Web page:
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2012 Opening

Secret Highland Village Apple store to be a duplicate of one on New York City's Upper West Side

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Observers speculate that Houston's new Apple store will borrow design from one in New York's Upper West Side. Photo via GDeluxe.com
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Right now, the construction site is obscured from view. Photo by Clifford Pugh
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The construction site at 4012 Westheimer in Highland Village has been shrouded in secrecy for some time, after computer giant Apple signed a lease in January 2011 and then performed an unexpectedly large "partial demolition" in April.

CultureMap first reported that Apple was moving into Highland Village in November, but the notoriously secret company has refused to discuss any potential plans.

Now that construction is nearing completion and the design itself is taking shape, local Apple aficionado Tracy Evans had a friend draw up a rendition of the future retail spot. Evans personally scoped out the veiled storefront after dark, when "interior work lights transform the glass walls and ceiling into a glowing shape two stories tall, revealing the unmistakable curve of Apple’s patented store design."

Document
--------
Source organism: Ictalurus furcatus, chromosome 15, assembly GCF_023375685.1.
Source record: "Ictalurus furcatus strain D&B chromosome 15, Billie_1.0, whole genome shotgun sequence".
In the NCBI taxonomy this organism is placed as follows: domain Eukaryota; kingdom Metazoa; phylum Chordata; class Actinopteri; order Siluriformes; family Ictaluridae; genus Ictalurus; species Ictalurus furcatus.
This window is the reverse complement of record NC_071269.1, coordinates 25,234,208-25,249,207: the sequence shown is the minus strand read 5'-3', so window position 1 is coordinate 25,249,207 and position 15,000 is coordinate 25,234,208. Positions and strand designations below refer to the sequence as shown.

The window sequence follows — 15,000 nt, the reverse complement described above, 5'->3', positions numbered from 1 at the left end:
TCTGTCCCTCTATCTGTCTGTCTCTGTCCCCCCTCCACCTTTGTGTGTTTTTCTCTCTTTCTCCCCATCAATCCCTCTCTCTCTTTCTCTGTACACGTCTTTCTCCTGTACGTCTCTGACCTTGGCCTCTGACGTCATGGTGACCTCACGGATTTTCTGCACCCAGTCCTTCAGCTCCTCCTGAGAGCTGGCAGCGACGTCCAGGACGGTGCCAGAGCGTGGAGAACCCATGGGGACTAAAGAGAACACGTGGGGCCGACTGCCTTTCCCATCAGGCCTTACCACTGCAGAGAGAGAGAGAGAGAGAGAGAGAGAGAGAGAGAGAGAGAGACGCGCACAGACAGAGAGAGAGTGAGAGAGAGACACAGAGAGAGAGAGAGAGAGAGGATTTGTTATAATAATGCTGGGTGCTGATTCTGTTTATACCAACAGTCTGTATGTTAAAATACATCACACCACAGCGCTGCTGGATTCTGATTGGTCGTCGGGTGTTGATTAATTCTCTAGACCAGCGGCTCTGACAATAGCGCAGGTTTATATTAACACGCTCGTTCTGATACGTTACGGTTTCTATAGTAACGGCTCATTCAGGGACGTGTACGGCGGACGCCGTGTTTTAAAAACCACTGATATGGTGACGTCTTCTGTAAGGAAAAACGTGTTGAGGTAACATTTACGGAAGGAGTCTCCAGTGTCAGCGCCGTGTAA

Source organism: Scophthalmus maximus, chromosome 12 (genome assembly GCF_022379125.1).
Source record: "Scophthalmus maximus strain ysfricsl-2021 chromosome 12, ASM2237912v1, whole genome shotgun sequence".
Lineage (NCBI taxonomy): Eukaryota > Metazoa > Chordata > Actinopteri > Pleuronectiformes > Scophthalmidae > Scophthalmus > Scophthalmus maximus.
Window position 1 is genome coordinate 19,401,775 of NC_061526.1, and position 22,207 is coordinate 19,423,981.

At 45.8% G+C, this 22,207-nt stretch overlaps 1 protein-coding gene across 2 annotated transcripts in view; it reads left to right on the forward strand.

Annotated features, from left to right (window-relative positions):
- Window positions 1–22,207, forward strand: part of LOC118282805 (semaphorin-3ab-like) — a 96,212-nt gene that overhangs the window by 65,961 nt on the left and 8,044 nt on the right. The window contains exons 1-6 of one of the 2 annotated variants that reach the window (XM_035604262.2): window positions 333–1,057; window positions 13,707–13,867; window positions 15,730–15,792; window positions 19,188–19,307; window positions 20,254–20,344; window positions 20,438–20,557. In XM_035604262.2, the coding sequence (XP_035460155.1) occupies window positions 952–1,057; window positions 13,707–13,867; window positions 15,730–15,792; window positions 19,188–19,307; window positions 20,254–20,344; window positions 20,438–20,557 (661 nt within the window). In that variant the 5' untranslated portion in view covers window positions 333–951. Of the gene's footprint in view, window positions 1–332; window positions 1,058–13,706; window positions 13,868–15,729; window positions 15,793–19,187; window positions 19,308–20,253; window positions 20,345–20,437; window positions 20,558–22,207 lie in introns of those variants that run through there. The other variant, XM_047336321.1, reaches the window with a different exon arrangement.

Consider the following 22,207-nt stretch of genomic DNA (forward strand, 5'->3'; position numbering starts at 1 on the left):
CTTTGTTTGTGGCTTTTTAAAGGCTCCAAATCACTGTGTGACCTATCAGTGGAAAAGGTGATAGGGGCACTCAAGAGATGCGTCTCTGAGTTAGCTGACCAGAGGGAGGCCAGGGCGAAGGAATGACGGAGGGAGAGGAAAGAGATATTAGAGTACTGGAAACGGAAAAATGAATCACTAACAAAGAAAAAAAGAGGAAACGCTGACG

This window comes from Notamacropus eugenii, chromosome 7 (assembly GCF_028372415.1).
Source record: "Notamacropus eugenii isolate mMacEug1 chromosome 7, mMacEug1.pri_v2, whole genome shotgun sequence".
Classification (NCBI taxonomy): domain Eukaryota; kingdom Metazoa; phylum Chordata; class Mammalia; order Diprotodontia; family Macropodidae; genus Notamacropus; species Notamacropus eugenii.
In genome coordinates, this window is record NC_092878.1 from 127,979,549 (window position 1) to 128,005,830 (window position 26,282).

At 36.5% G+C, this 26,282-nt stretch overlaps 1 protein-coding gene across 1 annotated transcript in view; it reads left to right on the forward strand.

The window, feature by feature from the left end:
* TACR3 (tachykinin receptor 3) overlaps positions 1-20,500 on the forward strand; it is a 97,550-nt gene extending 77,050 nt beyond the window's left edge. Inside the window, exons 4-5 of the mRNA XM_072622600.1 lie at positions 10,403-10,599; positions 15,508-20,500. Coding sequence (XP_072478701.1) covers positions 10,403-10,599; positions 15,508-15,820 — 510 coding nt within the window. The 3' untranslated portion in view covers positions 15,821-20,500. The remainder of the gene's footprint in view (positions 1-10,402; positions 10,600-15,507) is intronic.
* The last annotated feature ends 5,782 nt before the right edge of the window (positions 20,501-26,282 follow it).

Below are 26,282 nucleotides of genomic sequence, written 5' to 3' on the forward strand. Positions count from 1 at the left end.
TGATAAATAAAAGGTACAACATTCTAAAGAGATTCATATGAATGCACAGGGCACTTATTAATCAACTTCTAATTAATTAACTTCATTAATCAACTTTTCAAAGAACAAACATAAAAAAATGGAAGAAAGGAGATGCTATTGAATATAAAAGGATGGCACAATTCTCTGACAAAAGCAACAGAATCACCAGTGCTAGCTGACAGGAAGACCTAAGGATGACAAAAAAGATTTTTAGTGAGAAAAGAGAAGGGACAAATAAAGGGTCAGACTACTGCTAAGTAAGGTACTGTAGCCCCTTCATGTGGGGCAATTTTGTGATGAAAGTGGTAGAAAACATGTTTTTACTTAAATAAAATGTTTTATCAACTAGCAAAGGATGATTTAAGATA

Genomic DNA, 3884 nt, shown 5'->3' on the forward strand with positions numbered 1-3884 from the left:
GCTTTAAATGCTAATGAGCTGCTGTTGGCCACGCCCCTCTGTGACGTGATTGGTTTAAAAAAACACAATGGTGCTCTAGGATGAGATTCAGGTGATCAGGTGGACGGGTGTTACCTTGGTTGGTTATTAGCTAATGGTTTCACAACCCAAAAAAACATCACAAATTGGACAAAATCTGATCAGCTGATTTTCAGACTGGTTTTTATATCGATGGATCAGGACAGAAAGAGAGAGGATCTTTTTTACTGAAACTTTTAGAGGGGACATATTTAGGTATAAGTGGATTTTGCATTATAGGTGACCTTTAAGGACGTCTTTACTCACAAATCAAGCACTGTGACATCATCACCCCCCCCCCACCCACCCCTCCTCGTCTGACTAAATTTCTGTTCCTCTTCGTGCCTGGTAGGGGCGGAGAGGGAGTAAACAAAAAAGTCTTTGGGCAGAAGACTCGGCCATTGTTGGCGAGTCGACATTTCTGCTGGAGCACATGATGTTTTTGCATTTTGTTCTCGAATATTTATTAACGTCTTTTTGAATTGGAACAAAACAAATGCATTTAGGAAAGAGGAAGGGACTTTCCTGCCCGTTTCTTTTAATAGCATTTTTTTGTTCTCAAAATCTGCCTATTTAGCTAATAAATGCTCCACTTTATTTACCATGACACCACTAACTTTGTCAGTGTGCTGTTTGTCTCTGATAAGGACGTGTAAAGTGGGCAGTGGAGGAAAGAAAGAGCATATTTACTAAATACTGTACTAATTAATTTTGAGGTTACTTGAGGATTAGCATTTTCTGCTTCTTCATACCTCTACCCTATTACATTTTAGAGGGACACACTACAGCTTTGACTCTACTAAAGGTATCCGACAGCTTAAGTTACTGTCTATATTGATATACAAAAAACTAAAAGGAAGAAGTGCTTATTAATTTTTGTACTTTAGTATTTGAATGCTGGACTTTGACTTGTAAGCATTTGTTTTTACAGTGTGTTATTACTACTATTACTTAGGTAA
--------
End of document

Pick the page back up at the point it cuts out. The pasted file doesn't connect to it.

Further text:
One architecture critic described the building as "a pavilion of marble and sheer glass walls. . . a composition as austerely purposeful as a classic Greek temple." 

That original design, conceived by Pennsylvania-based firm Bohlin Cywinski Jackson, comes from a store in New York City's Upper West Side. One architecture critic described the building as "a pavilion of marble and sheer glass walls . . . a composition as austerely purposeful as a classic Greek temple."

The iconic building has a glass facade that extends to the vaulted (and insulated) glass ceiling, bound by thick walls of Tennessee marble, with display tables of blond wood standing in rows along the stone floor. No check-out counters, no visible ventilating grilles and nothing unsightly: All stock and storage is relegated to the basement, which is accessed by a glass spiral staircase.

Evans expects that Houston's first out-of-mall Apple store will be a smaller version of the original, with some alterations. ifoAppleStore.com reports that there will be several differences in design, including a glass back wall and storage held in an adjacent area.

Some people might be understandably concerned about the impact of Houston's extreme elements — overbearing sun, sweltering heat, suffocating humidity, the usually-plentiful coastal rainfall and Texas-sized hail — on a building constructed mostly from glass. The Apple store is expected to open in early 2012. We shall see.

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